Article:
NHL Awards: MacKinnon For Calder Trophy, Trouba Overlooked

Nathan MacKinnon
Nathan MacKinnon
Ron Chenoy USA TODAY Sports

The three nominees for the NHL’s Calder Trophy, otherwise known as the rookie of the year, were named last Wednesday and it represents a significant trend.

First things first, the names are Colorado forward Nathan MacKinnon and Tampa Bay forwards Tyler Johnson and Ondrej Palat. MacKinnon led all rookies with 63 points while Johnson and Palat were integral parts of a team missing Steven Stamkos for over half the season. What makes this interesting is since Buffalo defenseman Tyler Myers won the award in 2010, there hasn’t been a defenseman named as a nominee, let alone win, the award for what will be four years in a row.

There hasn’t been a lack of good, young defensemen over the years either. Guys like Ryan McDonagh, Oliver Ekman-Larsson, Dougie Hamilton, and Kevin Shattenkirk have all made their debuts over the last three years. This year, there were guys like Seth Jones, Olli Maatta, Jacob Trouba, and Hampus Lindholm who were rookies. In other words, there hasn’t been a lack of Calder-worthy defensemen, though they are having a tough time getting recognition.

Here are the three nominees, as voted by the Professional Hockey Writers’ Association.

Tyler Johnson – 24 goals, 50 points

The 23-year-old Johnson played with Ondrej Palat for most of his season and they played very well together, posting a CorsiFor percentage of 52.4. The season that Ben Bishop had in net for Tampa Bay inflated Johnson’s conventional plus/minus rating a bit, as he was nearly a 2:1 ratio at five-on-five (65.5-percent) with Bishop and an even rating without him.

The success Johnson had becomes particularly impressive when digging a bit deeper into his numbers. Johnson started in the offensive zone at a lower rate than all regular Tampa forwards (two-third of the 82-game season) except B.J. Crombeen, J.T. Brown, and Nate Thompson. He also started in the defensive zone the second-most often of any regular Tampa Bay center without the last name Thompson. Considering he was facing top-six competition of the other team for the majority of the year, it’s clear that Johnson was put in a position to lead this team, not to just succeed as a rookie buried under favorable starts and opponents. Remember that Stamkos was missing for over half of the season, a lot of the time, Johnson’s line was a focus of the opponent. That is very impressive.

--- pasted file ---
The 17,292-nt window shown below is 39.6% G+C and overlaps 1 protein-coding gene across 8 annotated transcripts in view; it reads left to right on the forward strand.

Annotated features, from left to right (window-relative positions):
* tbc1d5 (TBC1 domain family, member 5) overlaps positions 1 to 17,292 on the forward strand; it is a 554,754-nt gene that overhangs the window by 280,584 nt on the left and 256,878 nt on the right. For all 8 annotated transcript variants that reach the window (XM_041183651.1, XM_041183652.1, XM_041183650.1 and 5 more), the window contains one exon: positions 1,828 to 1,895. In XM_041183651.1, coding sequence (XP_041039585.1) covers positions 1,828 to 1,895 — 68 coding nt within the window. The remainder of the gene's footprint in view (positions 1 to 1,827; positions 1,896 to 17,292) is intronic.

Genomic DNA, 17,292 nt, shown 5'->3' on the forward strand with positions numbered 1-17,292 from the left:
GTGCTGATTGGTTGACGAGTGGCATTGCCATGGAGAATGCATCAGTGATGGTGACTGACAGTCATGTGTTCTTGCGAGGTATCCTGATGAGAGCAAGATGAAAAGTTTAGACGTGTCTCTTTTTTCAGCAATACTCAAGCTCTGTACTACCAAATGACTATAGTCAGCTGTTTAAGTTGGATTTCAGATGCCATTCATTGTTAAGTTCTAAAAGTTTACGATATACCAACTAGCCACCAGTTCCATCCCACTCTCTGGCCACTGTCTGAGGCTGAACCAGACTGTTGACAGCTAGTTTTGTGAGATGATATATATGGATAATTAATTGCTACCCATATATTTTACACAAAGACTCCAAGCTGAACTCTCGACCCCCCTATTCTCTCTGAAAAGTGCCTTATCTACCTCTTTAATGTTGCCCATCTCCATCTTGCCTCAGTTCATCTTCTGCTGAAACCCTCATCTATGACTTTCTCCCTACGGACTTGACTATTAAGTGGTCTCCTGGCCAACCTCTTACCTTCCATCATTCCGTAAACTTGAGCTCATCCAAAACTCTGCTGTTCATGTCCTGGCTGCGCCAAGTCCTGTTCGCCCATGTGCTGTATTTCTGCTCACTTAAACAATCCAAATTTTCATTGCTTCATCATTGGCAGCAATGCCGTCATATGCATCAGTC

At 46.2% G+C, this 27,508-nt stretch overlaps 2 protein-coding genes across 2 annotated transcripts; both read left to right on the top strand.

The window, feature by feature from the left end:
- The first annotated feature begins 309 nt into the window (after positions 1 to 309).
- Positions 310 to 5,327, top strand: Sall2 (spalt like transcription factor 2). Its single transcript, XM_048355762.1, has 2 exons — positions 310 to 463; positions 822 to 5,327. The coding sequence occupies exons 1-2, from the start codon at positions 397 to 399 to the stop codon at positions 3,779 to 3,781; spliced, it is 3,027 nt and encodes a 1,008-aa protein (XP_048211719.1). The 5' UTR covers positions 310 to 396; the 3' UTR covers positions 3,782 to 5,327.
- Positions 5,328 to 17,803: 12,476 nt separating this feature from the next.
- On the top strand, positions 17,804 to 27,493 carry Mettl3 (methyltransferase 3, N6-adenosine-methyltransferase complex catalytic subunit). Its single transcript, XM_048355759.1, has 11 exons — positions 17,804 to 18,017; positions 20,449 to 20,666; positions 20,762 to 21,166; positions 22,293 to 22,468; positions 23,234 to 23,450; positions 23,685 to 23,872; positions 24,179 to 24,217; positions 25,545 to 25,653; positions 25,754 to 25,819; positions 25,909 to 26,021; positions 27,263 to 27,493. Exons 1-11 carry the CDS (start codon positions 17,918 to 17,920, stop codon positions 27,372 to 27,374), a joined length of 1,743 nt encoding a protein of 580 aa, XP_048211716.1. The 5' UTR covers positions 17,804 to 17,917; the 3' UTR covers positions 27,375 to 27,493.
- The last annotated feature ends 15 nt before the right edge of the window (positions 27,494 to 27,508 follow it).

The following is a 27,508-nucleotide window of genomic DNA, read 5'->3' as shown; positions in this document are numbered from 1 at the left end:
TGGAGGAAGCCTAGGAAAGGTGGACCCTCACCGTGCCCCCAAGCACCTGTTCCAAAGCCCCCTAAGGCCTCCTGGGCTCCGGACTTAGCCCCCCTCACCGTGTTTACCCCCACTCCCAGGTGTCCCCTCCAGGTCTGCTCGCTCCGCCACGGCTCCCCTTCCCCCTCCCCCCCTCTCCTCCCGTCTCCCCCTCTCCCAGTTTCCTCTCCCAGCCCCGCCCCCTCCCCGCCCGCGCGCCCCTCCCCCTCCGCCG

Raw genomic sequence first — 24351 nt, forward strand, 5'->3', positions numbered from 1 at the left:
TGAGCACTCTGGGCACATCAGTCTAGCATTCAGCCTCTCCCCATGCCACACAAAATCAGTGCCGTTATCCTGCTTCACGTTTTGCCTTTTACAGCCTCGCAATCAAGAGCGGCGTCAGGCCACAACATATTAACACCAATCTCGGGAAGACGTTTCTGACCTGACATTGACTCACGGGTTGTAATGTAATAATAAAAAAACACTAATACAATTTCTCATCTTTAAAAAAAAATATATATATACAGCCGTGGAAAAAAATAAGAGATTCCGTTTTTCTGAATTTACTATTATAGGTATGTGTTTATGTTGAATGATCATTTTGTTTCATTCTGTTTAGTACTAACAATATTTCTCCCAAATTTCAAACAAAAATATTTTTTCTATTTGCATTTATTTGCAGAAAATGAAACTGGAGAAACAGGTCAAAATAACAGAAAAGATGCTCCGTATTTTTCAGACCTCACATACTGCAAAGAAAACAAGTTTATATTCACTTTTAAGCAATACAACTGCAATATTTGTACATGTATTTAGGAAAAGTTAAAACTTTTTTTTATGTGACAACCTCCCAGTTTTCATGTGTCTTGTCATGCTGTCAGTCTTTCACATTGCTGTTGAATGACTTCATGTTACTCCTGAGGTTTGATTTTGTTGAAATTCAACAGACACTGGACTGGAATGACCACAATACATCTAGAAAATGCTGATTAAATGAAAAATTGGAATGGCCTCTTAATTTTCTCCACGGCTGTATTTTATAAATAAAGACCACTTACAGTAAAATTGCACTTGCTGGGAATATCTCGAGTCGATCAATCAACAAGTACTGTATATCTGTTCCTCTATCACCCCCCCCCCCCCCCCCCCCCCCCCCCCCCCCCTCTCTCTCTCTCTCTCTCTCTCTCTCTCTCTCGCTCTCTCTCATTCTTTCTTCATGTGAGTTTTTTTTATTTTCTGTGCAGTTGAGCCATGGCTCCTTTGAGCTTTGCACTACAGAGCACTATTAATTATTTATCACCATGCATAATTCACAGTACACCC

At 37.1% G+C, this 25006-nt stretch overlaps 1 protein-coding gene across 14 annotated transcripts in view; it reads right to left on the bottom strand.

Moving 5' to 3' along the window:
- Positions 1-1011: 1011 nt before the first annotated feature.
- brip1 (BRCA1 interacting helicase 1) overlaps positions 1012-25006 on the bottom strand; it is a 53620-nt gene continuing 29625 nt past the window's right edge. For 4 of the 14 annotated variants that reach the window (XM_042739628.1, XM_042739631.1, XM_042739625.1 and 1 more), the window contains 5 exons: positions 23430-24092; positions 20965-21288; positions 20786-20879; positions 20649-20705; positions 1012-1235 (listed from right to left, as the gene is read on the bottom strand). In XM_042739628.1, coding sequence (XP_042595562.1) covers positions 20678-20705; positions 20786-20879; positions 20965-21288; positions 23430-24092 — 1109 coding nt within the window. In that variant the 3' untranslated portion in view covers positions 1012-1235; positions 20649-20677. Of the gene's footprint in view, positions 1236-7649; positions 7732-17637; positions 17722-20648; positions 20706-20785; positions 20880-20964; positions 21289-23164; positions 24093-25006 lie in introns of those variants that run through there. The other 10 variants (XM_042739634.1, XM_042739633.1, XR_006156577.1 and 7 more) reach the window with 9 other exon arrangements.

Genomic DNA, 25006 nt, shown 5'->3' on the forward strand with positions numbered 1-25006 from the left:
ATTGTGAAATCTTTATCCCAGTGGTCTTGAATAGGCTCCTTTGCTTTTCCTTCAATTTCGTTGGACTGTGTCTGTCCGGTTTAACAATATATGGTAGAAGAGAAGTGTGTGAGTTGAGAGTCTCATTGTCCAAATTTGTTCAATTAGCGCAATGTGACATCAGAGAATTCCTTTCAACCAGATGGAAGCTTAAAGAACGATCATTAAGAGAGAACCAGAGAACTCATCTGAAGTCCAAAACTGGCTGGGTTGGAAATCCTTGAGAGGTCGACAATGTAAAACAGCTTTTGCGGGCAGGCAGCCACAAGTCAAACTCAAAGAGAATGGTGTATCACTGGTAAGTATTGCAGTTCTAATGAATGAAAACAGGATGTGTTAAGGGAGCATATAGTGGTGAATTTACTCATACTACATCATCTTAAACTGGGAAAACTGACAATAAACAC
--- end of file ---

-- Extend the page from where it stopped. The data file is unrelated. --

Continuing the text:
Having a three-zone, three-phase rookie score 24 goals is very impressive. Aside from his offense, Johnson was second on the team in short-handed ice time (behind Palat), though admittedly the penalty kill was 23rd overall in the league in efficiency. Overall, a very solid rookie campaign.

Nathan MacKinnon – 24 goals, 63 points

What Nathan MacKinnon did this year put him in pretty elite company as a rookie. There have been three 18-year-olds to tally at least 60 points in a season since 2004-2005, MacKinnon, Jeff Skinner, and Sidney Crosby. There have been just nine total rookies to do so of any age since ‘05, throwing in Anze Kopitar, Patrick Kane, Evgeni Malkin, Alex Ovechkin, Nicklas Backstrom, and Paul Stastny.